Kath Kelly - U.S. Peace activist speaking tour in Australia

Kathy Kelly arrives in Australia tomorrow from the U.S. for an 8 week speaking tour. I'm writing to you personally to encourage you to attend her events in your city. The tour website is http://kathykellytour.org.

Kathy is a world renowned speaker and activist, who has been nominated three times for the Nobel Peace Prize and has won countless other awards for her work. She is one of those people whose humility and commitment to grassroots action means she is not "famous", but whose extraordinary life of courage speaks for itself. Hers has been a life of quiet compassion for victims of war the world over - from her presence in Baghdad during the 'Shock and Awe' bombing, to Gaza during 'Operation Cast Lead' and the breaking of the economic sanctions against Iraq in the late 1990s. For more about her see her bio here.

It was Kathy with her vast experience of war zones who invited a group of Australian activists and others to go to Afghanistan earlier this year as part of an international delegation with Voices for Creative Nonviolence. Now you have the opportunity to hear her speak of her lifetime of remarkable work for peace and compassion. These events will not just be about issues of peace and war; they will be about building compassion in all of our lives.

Volunteers from Pace e Bene Australia have been coordinating her tour around Australia. She is doing events in Melbourne, Perth, Adelaide, Hobart, Launceston, Canberra, Sydney, Brisbane and Cairns, so there are plenty of opportunities wherever you live.

Events in your city are up at the Kathy Kelly tour website. In particular the Melbourne events are:

Conversations with Kathy Kelly
Collins St Baptist Church, 174 Collins St Melbourne
7:30pm Thursday November 10th
$15 waged $10 unwaged (no need to book)

Transforming the world, Transforming ourselves: a weekend retreat with Kathy Kelly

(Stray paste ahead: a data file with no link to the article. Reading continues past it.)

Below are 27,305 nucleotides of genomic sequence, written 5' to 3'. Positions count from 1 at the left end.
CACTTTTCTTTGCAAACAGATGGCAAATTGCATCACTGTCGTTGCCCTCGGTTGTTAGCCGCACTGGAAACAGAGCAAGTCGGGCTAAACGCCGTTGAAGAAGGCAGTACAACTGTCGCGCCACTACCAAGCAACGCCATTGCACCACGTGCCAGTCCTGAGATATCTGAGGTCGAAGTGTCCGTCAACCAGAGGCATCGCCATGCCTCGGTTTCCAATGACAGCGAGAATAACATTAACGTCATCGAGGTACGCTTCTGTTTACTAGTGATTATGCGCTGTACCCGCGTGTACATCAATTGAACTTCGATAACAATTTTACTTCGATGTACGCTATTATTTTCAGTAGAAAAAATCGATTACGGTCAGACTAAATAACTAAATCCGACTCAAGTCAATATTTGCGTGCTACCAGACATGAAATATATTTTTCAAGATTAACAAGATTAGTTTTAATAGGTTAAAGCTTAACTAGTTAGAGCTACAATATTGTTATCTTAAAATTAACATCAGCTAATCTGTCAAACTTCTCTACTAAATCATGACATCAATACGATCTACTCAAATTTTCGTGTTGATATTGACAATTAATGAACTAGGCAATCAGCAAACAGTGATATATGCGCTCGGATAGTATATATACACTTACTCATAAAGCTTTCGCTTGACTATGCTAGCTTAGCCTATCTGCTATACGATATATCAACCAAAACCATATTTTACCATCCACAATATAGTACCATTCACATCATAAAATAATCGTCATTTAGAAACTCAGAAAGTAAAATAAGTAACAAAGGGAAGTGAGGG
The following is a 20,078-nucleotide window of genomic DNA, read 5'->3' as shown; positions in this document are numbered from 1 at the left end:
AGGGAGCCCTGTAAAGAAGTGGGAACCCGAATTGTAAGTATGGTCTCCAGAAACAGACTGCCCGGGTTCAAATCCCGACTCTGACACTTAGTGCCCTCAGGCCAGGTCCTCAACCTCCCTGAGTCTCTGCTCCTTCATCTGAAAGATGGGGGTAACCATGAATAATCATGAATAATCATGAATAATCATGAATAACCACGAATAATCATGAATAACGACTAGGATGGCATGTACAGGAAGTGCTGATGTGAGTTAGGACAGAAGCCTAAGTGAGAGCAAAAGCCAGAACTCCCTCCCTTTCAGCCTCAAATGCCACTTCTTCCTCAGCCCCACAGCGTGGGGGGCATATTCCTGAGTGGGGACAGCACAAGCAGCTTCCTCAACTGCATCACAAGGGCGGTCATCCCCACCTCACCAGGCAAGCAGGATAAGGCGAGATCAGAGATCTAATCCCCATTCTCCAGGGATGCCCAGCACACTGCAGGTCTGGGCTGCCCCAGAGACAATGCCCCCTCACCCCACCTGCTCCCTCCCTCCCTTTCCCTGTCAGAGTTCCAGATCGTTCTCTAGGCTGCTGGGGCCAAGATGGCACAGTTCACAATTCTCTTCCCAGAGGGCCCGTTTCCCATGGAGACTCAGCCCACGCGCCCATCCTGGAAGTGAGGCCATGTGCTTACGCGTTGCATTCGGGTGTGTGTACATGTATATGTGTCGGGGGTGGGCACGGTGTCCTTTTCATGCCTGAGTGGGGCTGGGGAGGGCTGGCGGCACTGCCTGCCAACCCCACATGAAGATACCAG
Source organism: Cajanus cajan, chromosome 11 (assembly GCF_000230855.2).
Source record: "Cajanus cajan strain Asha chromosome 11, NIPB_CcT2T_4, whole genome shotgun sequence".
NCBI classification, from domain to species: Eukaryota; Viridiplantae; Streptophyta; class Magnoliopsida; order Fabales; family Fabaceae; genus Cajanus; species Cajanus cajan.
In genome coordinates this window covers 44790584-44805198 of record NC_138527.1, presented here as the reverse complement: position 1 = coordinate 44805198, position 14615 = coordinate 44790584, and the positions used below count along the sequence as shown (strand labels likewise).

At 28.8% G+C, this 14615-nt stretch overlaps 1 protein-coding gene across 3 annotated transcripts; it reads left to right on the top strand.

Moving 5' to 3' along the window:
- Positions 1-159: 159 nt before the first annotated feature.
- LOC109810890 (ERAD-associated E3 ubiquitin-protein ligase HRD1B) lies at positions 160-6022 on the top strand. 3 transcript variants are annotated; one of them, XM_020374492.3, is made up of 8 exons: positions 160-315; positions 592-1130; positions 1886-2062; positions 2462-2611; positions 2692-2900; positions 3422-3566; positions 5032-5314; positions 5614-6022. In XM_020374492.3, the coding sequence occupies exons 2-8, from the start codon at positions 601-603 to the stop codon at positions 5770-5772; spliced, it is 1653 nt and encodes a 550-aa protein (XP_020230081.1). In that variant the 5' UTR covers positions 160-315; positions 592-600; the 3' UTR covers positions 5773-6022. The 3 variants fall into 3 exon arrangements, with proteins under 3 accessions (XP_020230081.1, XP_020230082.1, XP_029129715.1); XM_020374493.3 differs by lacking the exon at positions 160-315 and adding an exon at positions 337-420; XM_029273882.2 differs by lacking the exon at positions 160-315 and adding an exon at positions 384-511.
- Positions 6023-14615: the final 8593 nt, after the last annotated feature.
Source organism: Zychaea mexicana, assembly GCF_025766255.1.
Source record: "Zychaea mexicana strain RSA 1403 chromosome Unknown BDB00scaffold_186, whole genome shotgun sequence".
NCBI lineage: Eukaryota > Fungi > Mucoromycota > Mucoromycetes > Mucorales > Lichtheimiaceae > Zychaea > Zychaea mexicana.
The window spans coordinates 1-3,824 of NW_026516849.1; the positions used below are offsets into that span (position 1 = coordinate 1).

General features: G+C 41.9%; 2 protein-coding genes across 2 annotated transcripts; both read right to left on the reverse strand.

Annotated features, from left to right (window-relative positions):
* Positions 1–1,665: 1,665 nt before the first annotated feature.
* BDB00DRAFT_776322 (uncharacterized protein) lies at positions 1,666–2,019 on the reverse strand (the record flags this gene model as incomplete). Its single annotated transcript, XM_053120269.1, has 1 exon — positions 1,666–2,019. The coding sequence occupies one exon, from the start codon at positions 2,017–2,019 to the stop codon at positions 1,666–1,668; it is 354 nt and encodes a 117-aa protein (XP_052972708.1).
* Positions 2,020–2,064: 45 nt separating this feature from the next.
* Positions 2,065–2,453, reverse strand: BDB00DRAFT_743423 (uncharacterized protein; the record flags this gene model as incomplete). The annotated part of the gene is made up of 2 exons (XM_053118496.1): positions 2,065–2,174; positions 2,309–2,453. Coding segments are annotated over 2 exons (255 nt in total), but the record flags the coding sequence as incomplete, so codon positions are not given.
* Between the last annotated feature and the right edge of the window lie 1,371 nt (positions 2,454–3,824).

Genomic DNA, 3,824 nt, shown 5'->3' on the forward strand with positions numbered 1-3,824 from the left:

Commonground, near Seymour, Victoria
6pm Friday November 11th - 4pm Sunday November 13th
$200 waged $150 unwaged
Bookings essential, limited places. Registration now open.



In Kabul, Afghanistan’s beleaguered capitol city, a young woman befriended me during December of 2010. She was eager to talk about her views, help us better understand the history of her country, and form lasting relationships. Now, she is too frightened to return a phone call from visiting westerners. The last time I saw her, during the spring of 2011, she was extremely anxious because, weeks earlier, U.S. Joint Special Operations Commandos (JSOC) had arrested her brother-in-law. The family has no idea how to find him. Once, someone working for the International Commission of the Red Cross called the family to say that he was still alive and in the custody of the International Security Assistance Forces, (ISAF). Numerous families in Afghanistan experience similar misery and fear after night raids that effectively “disappear” family members who are held incommunicado and sometimes turned over to Afghan National Police or the dreaded National Directorate of Security, (NDS).

An October 22, 2011 New York Times report about the findings of UN researchers who interviewed 324 Afghans detained by security forces, found that half of those who were in detention sites run by the NDS told of torture which included beatings, twisting of genitals, stress positions, suspension, and threatened sexual assault. Of the 324 interviewed, 89 had been handed over to the Afghan intelligence service or the police by U.S./NATO international military forces.

Even though high commanders in the ranks of the U.S. JSOC acknowledge that 50% of the time the night raids and drone attacks “get” the wrong person, (Washington Post, September 3, 2011), the U.S. war planners have steadily escalated reliance on these tactics.

Consider the killing of three brothers in the Nemati family who lived in the Sayyidabad village in Afghanistan’s Wardak province. Ismail, age 25, and Buranullah, age 23, had returned from their studies in Kabul to celebrate the start of Ramadan with their family in August of 2010. With their brother Faridullah, age 17, they went to the family guest room to study for exams. They were joined by their younger brother, Wahidullah, age 13.

An initial U.S. military press release on August 12th, 2010, indicated that U.S. forces had captured an important Taliban figure nearby and had taken fire from the Nemati home where they believed Taliban fighters were being hosted as guests. Indeed, two Taliban fighters had stopped at the home two days earlier, asking for food. Fearful of repercussions if they didn’t feed them, the family had given them food.

According to a report from McClatchy News, (August 20, 2010), the youngest brother, Wahidullah, said that American soldiers burst through the guest room door around 1:30 a.m. and started firing. As Buranullah and Faridullah lay bleeding to death, Ismail tried to speak with the soldiers in English. Wahidullah said Ismail was still alive as the assault force led him out of the room, but he wasn’t sure whether all three brothers had been hit during the initial shooting.


Kath Kelly is a hero?Kath Kelly is U.S. Peace activist speaking tour in Australia